business

The Red Hat ethos

The URL contains a statement of the Red Hat ethos. A couple of good quotes:

Open source is a development model, not a business model. Red Hat is in the enterprise software business and is a leading provider to the Global 500. Enterprise customers need products, not projects and it’s incumbent on vendors to know the difference. Open source projects are hotbeds of innovation and thrive on constant change. These projects are where sometimes constant change happens, where the development is done.

Best Buy Should Be Dead, But It’s Thriving in the Age of Amazon alvin July 23, 2018 - 9:59am

Bloomberg has a nice article about business strategy titled, Best Buy Should Be Dead, But It’s Thriving in the Age of Amazon.

The three things a Business Analyst should think about during meetings

Table of Contents1 - The three concerns of the business analyst2 - “Um, but I just write software requirements ...”3 - “But I don’t do database design or prototypes ...”4 - “But what about ...”5 - A fourth element

When it comes to working as a business analyst, I’ve learned that there are just three things you need to keep in your mind when meeting with your customers (the project sponsor (gold owner) and domain experts (“goal donors”)) to gather requirements. These three thoughts will keep your meeting on track, lead you to the next question, and will help you know when your work is done.

“Every person in your company is a vector”

“Every person in your company is a vector. Your progress is determined by the sum of all vectors.”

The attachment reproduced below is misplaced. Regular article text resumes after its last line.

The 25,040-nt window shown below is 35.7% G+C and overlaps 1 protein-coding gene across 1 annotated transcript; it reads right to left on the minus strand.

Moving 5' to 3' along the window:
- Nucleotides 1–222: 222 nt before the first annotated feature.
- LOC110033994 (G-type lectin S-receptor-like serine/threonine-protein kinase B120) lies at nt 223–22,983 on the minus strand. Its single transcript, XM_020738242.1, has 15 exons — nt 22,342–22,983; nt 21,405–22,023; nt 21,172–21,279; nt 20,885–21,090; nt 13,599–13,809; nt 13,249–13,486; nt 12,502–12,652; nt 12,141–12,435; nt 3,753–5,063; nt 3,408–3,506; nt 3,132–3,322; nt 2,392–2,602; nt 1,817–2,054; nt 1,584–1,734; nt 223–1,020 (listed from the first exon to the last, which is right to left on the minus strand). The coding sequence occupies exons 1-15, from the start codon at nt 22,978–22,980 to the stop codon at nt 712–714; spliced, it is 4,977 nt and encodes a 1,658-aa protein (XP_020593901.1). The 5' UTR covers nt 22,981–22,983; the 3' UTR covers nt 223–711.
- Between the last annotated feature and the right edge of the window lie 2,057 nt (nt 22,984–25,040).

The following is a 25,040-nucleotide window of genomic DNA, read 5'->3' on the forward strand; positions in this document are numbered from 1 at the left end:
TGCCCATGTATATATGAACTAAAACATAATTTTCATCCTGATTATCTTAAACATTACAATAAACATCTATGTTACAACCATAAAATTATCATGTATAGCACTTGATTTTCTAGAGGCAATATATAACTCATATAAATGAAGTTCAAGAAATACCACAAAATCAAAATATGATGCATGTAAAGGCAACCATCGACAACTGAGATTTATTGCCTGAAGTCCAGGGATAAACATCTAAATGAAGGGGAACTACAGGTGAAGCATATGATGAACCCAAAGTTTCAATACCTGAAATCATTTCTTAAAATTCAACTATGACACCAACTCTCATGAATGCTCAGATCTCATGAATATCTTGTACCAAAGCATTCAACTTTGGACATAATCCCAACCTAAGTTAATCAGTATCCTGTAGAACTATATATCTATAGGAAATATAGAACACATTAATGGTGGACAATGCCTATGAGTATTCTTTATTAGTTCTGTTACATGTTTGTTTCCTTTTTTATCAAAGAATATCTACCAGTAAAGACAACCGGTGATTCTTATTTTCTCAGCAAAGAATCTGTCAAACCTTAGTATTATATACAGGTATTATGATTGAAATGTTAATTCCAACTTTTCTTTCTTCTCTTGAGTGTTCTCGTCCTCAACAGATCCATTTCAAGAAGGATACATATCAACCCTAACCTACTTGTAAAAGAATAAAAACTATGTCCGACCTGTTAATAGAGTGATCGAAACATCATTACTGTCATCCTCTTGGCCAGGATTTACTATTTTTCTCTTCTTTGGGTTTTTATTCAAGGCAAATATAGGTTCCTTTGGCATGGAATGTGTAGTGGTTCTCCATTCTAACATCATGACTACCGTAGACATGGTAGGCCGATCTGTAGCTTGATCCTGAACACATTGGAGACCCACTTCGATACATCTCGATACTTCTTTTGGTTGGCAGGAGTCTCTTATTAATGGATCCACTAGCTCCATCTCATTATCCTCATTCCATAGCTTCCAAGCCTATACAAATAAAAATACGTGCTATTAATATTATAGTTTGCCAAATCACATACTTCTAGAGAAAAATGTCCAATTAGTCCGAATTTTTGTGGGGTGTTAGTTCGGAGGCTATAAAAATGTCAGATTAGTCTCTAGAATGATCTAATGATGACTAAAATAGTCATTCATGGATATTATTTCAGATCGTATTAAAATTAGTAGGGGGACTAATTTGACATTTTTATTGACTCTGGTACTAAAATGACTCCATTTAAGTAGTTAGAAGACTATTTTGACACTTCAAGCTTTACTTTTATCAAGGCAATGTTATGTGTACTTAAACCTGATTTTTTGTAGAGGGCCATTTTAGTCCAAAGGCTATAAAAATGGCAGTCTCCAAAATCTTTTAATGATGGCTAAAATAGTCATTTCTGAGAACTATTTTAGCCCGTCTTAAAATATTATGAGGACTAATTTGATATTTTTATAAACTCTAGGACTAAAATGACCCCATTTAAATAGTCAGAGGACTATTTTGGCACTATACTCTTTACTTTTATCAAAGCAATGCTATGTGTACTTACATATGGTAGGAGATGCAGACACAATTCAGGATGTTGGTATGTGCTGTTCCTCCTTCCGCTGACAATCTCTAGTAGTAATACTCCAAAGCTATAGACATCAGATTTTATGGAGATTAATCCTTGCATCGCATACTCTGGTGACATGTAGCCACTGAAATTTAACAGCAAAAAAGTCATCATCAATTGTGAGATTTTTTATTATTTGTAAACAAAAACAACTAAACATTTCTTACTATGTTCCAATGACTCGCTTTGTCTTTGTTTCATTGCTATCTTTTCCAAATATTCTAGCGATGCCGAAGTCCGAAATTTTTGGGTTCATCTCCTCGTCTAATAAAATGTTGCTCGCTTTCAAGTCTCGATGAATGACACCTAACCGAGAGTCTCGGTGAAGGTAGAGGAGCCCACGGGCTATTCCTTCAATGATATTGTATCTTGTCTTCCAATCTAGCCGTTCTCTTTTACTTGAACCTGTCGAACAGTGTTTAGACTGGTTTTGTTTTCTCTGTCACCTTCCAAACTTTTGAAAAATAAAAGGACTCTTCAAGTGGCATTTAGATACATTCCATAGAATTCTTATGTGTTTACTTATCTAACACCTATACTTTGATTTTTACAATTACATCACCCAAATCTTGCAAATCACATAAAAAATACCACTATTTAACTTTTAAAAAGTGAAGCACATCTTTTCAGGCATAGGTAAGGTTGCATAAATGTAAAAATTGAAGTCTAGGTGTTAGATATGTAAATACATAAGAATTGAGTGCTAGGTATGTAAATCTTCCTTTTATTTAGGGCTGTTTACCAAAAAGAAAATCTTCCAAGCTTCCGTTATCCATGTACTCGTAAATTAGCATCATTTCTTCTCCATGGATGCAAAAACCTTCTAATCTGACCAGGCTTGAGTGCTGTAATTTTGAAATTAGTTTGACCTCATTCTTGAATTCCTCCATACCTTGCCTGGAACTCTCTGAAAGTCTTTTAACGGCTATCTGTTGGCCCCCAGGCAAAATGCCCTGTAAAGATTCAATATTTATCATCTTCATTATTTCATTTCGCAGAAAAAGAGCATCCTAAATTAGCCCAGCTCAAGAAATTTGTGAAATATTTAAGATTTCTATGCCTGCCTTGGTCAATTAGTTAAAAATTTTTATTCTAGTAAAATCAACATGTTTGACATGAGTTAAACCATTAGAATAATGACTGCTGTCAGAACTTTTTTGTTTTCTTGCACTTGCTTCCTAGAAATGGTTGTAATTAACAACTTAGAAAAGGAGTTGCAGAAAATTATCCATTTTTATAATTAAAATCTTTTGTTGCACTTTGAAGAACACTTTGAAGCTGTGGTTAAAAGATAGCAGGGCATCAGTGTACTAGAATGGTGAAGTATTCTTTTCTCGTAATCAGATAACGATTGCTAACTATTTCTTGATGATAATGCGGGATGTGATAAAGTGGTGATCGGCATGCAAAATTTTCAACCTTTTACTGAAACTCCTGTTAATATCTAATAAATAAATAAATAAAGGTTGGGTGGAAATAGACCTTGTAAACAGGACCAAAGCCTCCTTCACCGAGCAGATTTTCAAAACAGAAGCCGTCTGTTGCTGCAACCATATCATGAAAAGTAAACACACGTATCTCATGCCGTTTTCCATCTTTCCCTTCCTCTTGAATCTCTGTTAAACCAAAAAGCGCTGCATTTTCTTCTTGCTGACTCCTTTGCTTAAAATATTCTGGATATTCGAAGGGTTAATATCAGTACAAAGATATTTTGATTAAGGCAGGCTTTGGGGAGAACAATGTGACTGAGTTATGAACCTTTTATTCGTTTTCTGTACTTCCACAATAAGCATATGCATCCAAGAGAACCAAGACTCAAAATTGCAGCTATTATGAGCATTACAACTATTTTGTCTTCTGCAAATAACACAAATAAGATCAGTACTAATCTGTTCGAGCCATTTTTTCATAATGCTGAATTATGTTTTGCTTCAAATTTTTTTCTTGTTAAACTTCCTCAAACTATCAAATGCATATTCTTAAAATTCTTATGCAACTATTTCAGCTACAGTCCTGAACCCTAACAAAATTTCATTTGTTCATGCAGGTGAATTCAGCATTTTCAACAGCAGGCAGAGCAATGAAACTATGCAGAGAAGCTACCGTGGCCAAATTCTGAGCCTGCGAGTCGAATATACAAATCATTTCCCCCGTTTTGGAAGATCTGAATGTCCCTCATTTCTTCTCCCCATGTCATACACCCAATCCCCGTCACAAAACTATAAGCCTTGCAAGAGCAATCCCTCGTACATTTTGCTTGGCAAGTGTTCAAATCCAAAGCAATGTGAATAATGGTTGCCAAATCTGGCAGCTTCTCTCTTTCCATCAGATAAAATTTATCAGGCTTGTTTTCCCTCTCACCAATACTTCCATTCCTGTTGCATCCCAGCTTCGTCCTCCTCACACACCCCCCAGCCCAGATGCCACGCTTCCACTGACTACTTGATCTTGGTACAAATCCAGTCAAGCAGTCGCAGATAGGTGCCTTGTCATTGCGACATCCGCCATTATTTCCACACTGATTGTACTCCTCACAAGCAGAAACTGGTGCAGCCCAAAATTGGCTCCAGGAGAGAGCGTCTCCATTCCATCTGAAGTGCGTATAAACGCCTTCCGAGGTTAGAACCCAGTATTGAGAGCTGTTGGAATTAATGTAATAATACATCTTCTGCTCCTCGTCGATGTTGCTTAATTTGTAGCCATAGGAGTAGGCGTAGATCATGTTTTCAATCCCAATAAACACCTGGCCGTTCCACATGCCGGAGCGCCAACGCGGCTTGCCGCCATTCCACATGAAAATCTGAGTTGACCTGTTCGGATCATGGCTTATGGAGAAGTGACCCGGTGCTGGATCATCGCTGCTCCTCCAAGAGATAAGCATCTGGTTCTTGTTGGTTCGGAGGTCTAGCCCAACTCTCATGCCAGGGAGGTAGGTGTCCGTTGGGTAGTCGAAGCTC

That’s a quote from Elon Musk. In this context a vector is what I know about from my engineering background, a company of both a speed and a direction, something like this:

case class Vector(speed: Double, direction: String)

The correct thing about that quote is that the worst employees I ever had pulled in a direction that was somewhere around 180 degrees opposite of the direction we were aiming for. For example, if nine out of ten employees are rowing a boat that’s headed east, an employee that’s rowing towards the west is going to slow everyone else down.

Unfortunately I never had much success turning those people around, so they were always fired or encouraged to find other work. Over the years we had everything from people whose work had to be completely re-done to people who had agendas during the 8-5 work hours that had nothing to do with the company’s agenda.

The Parable of the Carpenter

Way back in 2005 I read an SI.com article about football coach Dick Vermeil, and the article mentioned a story called, The Parable of the Carpenter. I’ve never found an official version of the story, but here’s a version I cobbled together from multiple sources, including that SI article:

Google’s Oprah Winfrey Rule

There is a mistake technical and scientific people make. We think that if we have made a clever and thoughtful argument, based on data and smart analysis, then people will change their minds. This isn’t true. If you want to change people’s behavior you need to touch their hearts, not just win the argument. We call this the Oprah Winfrey Rule. (It’s also the way good politicians operate, but Oprah does it better than anyone.)

~ Google’s Oprah Winfrey Rule, from the book, How Google Works